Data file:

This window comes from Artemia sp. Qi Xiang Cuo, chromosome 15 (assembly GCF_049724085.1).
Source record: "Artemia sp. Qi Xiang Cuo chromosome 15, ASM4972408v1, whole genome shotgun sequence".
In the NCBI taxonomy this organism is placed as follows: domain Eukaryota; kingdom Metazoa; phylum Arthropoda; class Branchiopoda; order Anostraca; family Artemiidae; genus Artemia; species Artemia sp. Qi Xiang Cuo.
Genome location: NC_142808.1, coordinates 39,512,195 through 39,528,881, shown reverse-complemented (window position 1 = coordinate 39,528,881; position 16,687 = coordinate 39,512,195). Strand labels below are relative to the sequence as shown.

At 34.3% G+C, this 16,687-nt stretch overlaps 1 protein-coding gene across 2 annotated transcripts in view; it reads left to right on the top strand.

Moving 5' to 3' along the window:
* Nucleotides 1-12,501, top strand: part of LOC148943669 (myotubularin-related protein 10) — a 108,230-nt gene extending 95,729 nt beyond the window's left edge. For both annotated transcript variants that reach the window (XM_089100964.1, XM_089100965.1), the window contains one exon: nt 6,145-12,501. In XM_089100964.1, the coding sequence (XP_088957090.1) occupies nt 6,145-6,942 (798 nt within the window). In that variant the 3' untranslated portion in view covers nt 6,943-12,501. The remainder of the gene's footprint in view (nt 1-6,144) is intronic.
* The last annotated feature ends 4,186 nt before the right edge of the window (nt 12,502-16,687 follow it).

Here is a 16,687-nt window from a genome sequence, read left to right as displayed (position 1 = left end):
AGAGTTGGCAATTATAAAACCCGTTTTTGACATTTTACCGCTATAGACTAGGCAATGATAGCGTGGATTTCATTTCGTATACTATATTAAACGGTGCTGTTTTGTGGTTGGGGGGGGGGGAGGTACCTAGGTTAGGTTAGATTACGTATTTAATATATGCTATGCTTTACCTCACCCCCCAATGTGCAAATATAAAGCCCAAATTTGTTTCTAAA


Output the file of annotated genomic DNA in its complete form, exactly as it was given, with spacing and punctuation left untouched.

This window comes from Artemia sp. Qi Xiang Cuo, chromosome 15 (assembly GCF_049724085.1).
Source record: "Artemia sp. Qi Xiang Cuo chromosome 15, ASM4972408v1, whole genome shotgun sequence".
In the NCBI taxonomy this organism is placed as follows: domain Eukaryota; kingdom Metazoa; phylum Arthropoda; class Branchiopoda; order Anostraca; family Artemiidae; genus Artemia; species Artemia sp. Qi Xiang Cuo.
Genome location: NC_142808.1, coordinates 39,512,195 through 39,528,881, shown reverse-complemented (window position 1 = coordinate 39,528,881; position 16,687 = coordinate 39,512,195). Strand labels below are relative to the sequence as shown.

At 34.3% G+C, this 16,687-nt stretch overlaps 1 protein-coding gene across 2 annotated transcripts in view; it reads left to right on the top strand.

Moving 5' to 3' along the window:
* Nucleotides 1-12,501, top strand: part of LOC148943669 (myotubularin-related protein 10) — a 108,230-nt gene extending 95,729 nt beyond the window's left edge. For both annotated transcript variants that reach the window (XM_089100964.1, XM_089100965.1), the window contains one exon: nt 6,145-12,501. In XM_089100964.1, the coding sequence (XP_088957090.1) occupies nt 6,145-6,942 (798 nt within the window). In that variant the 3' untranslated portion in view covers nt 6,943-12,501. The remainder of the gene's footprint in view (nt 1-6,144) is intronic.
* The last annotated feature ends 4,186 nt before the right edge of the window (nt 12,502-16,687 follow it).

Here is a 16,687-nt window from a genome sequence, read left to right as displayed (position 1 = left end):
AGAGTTGGCAATTATAAAACCCGTTTTTGACATTTTACCGCTATAGACTAGGCAATGATAGCGTGGATTTCATTTCGTATACTATATTAAACGGTGCTGTTTTGTGGTTGGGGGGGGGGGAGGTACCTAGGTTAGGTTAGATTACGTATTTAATATATGCTATGCTTTACCTCACCCCCCAATGTGCAAATATAAAGCCCAAATTTGTTTCTAAA